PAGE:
Dan Orlovsky posed the question to himself. And if he didn’t quite have the solution, nobody — including the 49ers at this point — does.
“Is he stoppable?” the ESPN analyst asked of Patrick Mahomes. “My answer is yes and no.”
Mahomes, the NFL’s best quarterback, will lead the Chiefs against the 49ers in Super Bowl LIV in Miami on Feb. 2, part of a high-wire attack that will test the NFL’s best defense.
“The answer is yes because the 49ers are built to stop him,” Orlovsky said on KNBR’s “Murph & Mac” on Tuesday. “If you look at the Patriots vs. the Colts back in the day. If you look at the Seahawks vs. Peyton Manning, if you look at the Giants vs. the Patriots, those front fours were good enough to get pressure on the quarterback on a consistent basis. Force him to have to get the ball out of his hands before he wanted to. And then there’s vision of the quarterback.
“Now, that being said, he’s different than all those guys. He can move. He can move, and that front four can be minimized because of the pocket movement. Patrick Mahomes has run for more first downs [than] any quarterback over the last two months in the NFL. Everyone probably thinks Lamar Jackson or Josh Allen, [but] Patrick Mahomes has run for more. That’s the challenge for the 49ers defense.”
It’s a massive challenge. According to Orlovsky, their best hope is to jam Mahomes’ receivers repeatedly at the line. Even if it draws some penalties.
“I think you’ve gotta be willing if you’re Richard Sherman and you’re [Emmanuel] Moseley or [K’Waun] Williams, you’ve gotta be willing to get hands on those receivers. Especially when they’re in the slot,” said Orlovsky, who played from 2005-15 in the NFL, predominantly with Detroit. “If you’re going to play Tyreek Hill off coverage in the slot — even if you’re 3 yards off, you don’t get hands on him, it’s dangerous.
“… If [the 49ers] get flagged for five illegal contacts, especially on first down, is that worth it? I’m going to say yes. I think you’ve gotta be willing to trade off 25 yards of penalties, 50 yards of penalties for the lack of explosive plays.”
The Niners play more zone defense than any team in the NFL, and no one has better numbers against zones than Mahomes. Orlovsky said the 49ers still should play a lot of zone — “it’s not like he struggles in man coverage” — because it’s how San Francisco has made it this far. They’ll have to be on high alert, though, because the RPO was built to combat zone defense.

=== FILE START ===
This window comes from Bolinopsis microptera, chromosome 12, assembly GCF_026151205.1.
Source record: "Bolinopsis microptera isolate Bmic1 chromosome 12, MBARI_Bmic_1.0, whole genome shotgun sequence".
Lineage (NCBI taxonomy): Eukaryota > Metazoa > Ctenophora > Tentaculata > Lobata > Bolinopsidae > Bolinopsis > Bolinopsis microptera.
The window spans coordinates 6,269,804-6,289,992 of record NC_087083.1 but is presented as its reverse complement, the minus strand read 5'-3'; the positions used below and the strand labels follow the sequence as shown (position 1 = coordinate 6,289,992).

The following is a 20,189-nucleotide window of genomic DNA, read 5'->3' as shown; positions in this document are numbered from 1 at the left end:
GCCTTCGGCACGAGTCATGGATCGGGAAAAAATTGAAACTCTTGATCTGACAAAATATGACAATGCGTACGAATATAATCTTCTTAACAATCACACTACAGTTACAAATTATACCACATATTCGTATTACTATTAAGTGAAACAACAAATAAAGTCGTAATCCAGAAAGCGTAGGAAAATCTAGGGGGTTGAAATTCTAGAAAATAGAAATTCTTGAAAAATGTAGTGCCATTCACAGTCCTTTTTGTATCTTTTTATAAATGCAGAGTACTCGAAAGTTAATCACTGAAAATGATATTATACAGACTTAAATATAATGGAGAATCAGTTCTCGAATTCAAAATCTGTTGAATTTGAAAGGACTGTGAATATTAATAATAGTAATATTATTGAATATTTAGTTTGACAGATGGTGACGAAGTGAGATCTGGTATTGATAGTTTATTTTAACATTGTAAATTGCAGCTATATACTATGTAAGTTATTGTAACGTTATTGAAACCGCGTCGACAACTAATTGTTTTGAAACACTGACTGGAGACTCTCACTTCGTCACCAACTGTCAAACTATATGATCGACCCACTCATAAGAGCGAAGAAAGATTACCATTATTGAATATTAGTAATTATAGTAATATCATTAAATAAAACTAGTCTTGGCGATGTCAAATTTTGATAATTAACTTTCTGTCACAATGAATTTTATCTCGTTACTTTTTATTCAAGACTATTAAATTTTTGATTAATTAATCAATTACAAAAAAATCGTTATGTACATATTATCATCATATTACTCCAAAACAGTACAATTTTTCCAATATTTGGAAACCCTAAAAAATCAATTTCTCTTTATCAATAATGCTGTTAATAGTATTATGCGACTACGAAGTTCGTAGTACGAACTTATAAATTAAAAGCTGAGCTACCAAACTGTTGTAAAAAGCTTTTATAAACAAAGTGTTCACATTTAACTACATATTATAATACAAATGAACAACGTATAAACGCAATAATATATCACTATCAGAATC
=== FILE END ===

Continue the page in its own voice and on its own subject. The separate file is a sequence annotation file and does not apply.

“His brain is just as good as his talent,” Orlovsky said of Mahomes. “… His understanding of his movement and how that movement affects all 11 on the defense is so unique because a lot of quarterbacks move because they have to. And rightfully so. There’s times in the game when Mahomes moves strictly to disturb the defense. He knows, OK, if I do this, it’s very Aaron Rodgers-esque. If I move this way, I know the defense will shift in this certain manner and then it gives time for those guys to get open more downfield in space. It’s an immense challenge.”
It’ll be all about physicality. Both at the line with the receivers and sending message after message to Mahomes.
“When you start getting hit, you start getting hit. And your brain starts to tell you things that you don’t necessarily want to,” Orlovsky said. “And we’ve seen the greatest quarterback at least my eyes have ever watched [Tom Brady], and people in San Francisco will debate this, we’ve seen the greatest quarterback of all time look mortal because of hits. … You want to fluster greatness, it’s a constant hit. It’s a pushing of an offensive tackle into their lap. It’s just running by him and making sure … I used to hate — and I didn’t pay a ton, I get that. I used to hate when an offensive lineman would get pushed back onto my foot. Or when a defensive lineman that I know was really good, was a big human, when he would run by me and just brush m.e I used to be like, fudge, that dude was there again man and you know they’re coming.”